The reasoning from the head monk is this: pain is one of the best ways of living the present moment. When the body is suffering , one can only be right there and then feeling it. The mind does not wander. Once your mind is settled on the pain, one can attempt to acknowledge it, and let go of it. Also, pain is a good example of impermance. It’s there, and then it’s gone. It goes to show that nothing lasts, and everything, even the worse pain in the world, goes away also.
As there are 24 hours in a day, 6 of which are spent sleeping on a wooden plank. That leaves 18 hours for meditation. Take two times one hour for pre-prandial chanting and eating, and one hour for washing and general physiological needs, and an “advanced” meditator can spend 15 hours a day in the transe state. I got the luxury of 3 hours of “break” every day. Which ment I could have a cup of hot water between sessions, break the chewing rule in the afternoon, and sit down to think.

Meditating is the absence of thought. And since every human spends their time thinking, it is pretty difficult to avoid that habit. Vipassana meditation does not use a mantra (a phrase that is repeated over and over to occupy the mind), but focuses on the body sensations. Paying attention to every movement of the body whilst walking, with a strange comical slow gait; and to breathing whilst sitting.
When a thought pops up in your head, you must look at it, acknowledge it, and let it go. You must not let it settle in your mind, or continue the thinking process. Recognising what that thought is (e.g. Worry, Anger, Anxiety, Boredom, Restlessness, Impatience) and repeating the quality of it in your head three times in a row is a good way of getting rid of the thought, my teacher said (knowing, knowing, knowing). Same goes when you hear a sound (hearing, hearing, hearing), see something (seeing, seeing, seeing), or feel an emotion (feeling, feeling, feeling… or boredom, boredom, boredom)

During certain sessions, my mind was fully focused, and time was flying. There were even moments when I was completely cut off from external noise and stimulation, and even did not get any pain! But a lot of the time, it was just long, boring and frustrating.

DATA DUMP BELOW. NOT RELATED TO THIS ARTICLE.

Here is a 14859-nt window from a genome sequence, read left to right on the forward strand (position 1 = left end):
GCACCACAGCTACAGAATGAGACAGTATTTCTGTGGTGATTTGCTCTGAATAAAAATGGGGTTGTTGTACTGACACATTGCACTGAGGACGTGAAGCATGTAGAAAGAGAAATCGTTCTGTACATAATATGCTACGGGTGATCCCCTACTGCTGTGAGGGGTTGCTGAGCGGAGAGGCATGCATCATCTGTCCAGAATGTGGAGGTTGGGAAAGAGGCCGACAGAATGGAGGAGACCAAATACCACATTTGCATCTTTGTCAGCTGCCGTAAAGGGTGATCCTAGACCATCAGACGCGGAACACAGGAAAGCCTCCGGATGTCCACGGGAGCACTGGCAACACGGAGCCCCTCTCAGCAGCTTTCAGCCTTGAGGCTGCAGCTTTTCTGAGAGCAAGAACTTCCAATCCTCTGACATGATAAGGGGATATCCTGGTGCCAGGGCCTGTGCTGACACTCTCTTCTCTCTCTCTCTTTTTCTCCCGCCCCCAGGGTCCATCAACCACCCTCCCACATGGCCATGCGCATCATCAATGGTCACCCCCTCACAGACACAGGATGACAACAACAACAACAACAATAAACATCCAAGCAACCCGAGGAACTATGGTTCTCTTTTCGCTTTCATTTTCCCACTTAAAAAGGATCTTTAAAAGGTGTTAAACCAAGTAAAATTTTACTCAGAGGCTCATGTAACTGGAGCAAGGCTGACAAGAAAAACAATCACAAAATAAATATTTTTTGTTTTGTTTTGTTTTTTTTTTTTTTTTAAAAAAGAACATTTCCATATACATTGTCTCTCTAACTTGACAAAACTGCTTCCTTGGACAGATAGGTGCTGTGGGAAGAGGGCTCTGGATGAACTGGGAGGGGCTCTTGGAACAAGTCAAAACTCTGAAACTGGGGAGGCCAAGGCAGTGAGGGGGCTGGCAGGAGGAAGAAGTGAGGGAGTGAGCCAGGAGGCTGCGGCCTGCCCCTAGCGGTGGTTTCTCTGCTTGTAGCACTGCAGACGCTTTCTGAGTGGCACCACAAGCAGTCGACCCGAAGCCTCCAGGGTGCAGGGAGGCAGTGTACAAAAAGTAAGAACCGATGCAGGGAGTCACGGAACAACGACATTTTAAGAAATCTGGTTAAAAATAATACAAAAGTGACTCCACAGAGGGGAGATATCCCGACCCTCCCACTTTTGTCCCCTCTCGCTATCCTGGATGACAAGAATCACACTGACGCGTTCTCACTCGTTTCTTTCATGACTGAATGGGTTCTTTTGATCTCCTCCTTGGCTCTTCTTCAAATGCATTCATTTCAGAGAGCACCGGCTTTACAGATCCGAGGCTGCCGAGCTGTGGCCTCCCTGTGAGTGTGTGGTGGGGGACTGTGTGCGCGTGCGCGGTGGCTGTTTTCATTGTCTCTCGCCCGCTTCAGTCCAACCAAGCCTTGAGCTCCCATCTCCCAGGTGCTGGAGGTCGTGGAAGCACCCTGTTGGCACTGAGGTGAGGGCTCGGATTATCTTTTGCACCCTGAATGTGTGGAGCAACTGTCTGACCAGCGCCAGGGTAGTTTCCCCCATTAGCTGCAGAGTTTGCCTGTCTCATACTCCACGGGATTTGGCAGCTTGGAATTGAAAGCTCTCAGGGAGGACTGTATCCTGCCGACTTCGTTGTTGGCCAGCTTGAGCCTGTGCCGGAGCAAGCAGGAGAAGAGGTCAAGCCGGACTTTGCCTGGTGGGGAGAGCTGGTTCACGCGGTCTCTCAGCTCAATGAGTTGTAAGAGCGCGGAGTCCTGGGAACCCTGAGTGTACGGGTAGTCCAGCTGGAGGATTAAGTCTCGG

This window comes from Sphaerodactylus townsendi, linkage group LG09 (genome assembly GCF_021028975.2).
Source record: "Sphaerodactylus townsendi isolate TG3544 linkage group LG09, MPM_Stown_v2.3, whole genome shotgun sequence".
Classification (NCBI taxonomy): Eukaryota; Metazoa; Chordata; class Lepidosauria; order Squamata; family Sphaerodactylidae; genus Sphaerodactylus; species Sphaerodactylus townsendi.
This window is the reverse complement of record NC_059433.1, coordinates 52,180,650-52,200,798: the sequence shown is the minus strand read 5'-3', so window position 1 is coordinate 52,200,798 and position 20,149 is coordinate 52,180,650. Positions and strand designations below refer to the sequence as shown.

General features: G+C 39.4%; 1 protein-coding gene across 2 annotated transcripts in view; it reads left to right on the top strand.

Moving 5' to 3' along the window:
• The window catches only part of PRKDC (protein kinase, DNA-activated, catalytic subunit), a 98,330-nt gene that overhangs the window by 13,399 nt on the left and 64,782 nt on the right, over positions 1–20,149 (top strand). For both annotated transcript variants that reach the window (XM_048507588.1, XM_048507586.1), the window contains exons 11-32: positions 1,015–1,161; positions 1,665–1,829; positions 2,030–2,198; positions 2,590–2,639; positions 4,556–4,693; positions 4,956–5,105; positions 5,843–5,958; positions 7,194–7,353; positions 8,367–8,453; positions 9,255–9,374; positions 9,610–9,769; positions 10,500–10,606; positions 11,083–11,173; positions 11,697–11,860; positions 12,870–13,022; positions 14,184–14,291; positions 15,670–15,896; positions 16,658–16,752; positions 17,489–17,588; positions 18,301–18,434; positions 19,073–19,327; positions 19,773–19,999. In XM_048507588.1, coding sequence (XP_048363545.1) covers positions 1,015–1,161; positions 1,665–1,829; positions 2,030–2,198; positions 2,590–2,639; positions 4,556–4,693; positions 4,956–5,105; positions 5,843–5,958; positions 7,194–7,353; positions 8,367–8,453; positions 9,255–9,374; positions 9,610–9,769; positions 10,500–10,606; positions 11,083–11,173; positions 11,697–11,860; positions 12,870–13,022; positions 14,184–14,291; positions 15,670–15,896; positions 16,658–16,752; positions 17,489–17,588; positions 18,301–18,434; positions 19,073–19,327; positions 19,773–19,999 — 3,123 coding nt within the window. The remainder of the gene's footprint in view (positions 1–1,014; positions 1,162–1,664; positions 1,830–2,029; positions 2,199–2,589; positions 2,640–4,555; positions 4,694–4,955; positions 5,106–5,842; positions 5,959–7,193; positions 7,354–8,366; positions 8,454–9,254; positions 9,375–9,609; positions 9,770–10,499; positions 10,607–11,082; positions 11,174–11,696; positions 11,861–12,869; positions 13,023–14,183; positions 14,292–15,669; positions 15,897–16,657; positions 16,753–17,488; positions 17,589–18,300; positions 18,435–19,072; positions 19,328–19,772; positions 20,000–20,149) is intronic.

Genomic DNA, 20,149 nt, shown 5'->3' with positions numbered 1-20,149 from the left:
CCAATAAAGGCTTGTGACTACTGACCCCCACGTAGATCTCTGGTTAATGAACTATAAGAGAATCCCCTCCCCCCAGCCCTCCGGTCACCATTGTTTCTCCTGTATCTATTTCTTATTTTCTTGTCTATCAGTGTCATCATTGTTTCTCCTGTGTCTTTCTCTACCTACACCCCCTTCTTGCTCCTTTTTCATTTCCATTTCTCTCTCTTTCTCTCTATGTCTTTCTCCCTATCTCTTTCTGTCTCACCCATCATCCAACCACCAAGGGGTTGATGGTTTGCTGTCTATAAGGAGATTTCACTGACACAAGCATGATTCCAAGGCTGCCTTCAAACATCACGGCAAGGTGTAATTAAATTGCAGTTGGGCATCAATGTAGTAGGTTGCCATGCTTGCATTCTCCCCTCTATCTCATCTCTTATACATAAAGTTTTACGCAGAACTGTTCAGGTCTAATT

The similarities with my experience at Race Across America were very obvious. Not much sleep, not much comfort, high motivation, low immediate reward. And doing something painful and sometimes horrible for later benefit. It helped me to think back to RAAM, and the cyclists crossing the States in less than 12 days, and take some distance with the pain I was feeling at times.

Rules are fun – they mean one does not have to make any decisions. Back in the real world, and with time to chill out, I am finding difficult to decide what to do, sleep, eat, activities… everything was thought for me over the last 10 days, and getting back to organising my own life is proving a challenge!
I have noticed I walk slower, and I take more attention to everything. The noise and the general buzzing of the city are a bit much.

I think I will spend some time to practise today, as my teacher recommends continuing to meditate for one hour everyday. I can try… to see what it will do. If it can help me in my day-to-day life. At the moment, I have a lot of time, not many commitments, so it will be easy. The hard part will be the motivation to keep going if I do not see results.

All in all, a tough experience. Rewarding because I made it through, my teacher was happy with my progresses and I am going to Australia in 6 days to continue my journeys!



Filed under thailand

2 responses to “After meditation, back to reality

  1. Internet pro

    The head monk is right

    « Paying attention to every movement of the body whilst walking, with a strange comical slow gait; »
    Check this :